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The COVID-19 crisis has dramatically exposed the unhealthy and unsustainable relationship among the environment, society and economics. While still confronting disease containment and potential vaccinations, governments are considering reform and economic stimulus measures that are unprecedented in scale. It is imperative that the world not return to business as usual, and that we work to rebuild healthy, sustainable and equitable societies.
As part of the “Green Recovery Dialogues” webinar series on a green and resilient recovery, the OECD, WWF, the EDF, in collaboration with the World Bank, have collaborated to deliver a series of high-level dialogues on health and environment. These conversations aim to explore the challenges and opportunities for integrating health and environment considerations onto the rebuilding process at local, national and global scales, including policies and financial instruments that incentivize healthier and more equitable, low carbon economies.
It has been widely reported that air quality in cities around the world has suddenly improved due to quarantines — but it was only temporary, and the reopening of economies means the return of air pollution from vehicle traffic and commercial and industrial activity. Our goal must be clean air with prosperity.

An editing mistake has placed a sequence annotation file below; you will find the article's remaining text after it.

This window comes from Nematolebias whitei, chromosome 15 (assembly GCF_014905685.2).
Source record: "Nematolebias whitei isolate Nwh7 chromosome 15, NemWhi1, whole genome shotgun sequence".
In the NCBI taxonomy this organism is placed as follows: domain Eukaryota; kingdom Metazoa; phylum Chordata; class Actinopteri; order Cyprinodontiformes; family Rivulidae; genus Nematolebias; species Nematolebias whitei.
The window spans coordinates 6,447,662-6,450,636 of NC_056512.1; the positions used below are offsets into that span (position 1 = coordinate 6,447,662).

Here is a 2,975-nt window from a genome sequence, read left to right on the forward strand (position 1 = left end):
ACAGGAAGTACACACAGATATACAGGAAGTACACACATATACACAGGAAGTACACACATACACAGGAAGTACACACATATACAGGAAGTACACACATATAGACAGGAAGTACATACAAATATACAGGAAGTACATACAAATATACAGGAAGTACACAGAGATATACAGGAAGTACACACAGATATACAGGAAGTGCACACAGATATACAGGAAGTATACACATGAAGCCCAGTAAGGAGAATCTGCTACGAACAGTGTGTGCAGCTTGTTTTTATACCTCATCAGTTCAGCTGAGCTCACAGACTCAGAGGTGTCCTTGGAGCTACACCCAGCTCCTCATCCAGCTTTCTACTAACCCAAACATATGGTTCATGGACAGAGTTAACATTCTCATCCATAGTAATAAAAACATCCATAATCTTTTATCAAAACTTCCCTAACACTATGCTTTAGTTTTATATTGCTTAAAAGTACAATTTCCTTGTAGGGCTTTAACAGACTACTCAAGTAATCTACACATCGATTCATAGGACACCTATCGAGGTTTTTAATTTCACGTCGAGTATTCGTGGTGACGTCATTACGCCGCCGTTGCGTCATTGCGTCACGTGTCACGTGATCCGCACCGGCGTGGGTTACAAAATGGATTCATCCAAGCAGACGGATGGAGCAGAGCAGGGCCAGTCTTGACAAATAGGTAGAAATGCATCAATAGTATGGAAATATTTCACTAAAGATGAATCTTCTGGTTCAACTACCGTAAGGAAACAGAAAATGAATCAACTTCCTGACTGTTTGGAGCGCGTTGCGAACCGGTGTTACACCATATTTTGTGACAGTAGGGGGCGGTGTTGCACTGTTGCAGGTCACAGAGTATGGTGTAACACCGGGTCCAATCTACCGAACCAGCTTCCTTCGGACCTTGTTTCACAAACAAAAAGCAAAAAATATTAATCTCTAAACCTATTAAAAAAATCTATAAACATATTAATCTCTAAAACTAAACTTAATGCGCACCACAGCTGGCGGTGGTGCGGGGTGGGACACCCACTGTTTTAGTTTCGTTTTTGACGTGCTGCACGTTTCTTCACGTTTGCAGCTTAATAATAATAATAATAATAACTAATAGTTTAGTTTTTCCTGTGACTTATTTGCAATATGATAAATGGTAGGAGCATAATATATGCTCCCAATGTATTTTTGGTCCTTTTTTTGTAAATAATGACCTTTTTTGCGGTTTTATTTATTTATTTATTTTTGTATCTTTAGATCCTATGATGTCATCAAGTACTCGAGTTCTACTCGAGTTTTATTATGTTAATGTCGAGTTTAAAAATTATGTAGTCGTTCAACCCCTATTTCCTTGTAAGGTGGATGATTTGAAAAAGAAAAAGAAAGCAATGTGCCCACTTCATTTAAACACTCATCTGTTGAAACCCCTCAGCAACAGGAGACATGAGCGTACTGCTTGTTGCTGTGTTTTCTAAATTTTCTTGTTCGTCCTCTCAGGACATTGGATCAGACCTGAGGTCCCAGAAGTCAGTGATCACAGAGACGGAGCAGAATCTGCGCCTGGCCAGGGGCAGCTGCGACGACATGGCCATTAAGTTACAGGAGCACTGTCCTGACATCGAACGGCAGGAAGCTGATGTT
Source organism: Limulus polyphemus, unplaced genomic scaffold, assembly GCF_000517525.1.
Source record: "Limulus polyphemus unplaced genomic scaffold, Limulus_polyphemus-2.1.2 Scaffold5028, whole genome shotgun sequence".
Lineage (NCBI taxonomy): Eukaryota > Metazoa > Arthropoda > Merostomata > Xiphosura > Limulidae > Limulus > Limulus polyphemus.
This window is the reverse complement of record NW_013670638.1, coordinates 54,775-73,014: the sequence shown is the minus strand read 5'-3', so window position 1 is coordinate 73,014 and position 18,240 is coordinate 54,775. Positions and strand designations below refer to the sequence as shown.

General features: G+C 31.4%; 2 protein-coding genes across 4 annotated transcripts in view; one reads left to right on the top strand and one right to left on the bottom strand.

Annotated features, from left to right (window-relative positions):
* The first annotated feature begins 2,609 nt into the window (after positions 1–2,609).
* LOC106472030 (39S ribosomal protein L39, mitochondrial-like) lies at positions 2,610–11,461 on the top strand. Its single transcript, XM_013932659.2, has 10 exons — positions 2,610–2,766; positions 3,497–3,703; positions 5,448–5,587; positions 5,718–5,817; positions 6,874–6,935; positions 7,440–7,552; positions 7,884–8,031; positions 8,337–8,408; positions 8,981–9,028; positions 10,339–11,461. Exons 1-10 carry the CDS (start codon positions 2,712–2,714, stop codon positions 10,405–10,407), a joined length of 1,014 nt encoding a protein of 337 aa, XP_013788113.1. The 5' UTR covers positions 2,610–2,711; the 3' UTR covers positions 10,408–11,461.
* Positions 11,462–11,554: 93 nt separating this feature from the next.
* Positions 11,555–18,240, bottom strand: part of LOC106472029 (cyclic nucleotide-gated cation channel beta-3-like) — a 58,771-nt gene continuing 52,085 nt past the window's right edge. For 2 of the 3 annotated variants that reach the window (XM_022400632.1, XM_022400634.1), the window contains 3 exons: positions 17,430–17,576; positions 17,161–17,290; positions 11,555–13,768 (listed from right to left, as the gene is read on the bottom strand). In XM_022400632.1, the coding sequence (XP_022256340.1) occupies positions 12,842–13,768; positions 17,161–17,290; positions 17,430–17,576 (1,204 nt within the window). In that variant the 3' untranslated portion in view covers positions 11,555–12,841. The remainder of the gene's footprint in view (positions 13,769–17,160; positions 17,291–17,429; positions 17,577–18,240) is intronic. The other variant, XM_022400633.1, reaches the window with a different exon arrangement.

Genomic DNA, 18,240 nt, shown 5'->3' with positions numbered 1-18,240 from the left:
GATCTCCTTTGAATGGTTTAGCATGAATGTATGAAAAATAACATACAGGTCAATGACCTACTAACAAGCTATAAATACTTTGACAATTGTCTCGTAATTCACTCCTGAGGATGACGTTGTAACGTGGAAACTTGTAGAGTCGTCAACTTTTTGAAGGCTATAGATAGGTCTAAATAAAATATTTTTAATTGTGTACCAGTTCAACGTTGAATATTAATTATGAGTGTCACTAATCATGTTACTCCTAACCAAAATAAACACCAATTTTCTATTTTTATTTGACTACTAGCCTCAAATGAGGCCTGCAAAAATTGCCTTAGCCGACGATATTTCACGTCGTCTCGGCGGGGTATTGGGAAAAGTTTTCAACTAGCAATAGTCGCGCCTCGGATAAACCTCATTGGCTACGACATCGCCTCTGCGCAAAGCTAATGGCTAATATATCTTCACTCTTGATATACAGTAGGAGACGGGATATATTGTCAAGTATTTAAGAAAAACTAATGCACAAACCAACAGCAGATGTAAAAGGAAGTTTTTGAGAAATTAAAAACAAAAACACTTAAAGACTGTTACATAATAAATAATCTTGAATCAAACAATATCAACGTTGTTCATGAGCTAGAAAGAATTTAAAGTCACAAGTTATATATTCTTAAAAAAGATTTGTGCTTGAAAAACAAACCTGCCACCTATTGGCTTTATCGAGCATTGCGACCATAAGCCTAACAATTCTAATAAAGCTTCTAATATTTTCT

Air pollution, of course, varies greatly from place to place. Low wealth communities and communities of color experience a greater burden from pollution because they’re more likely to be situated near or downwind of refineries, ports, highways and other sources of unhealthy emissions.
A green recovery would offer economic returns on government investments, generate growth and create jobs. It would also put the world on track to a more healthy and sustainable future, reduce the risks of future pandemics, improve our public health and environmental outcomes and establish us on a much-needed pathway toward a 100% clean future.
The question in front of many governments, businesses and civil society is what policies and investments are needed to ensure a healthy, sustainable recovery that builds resilient, equitable societies.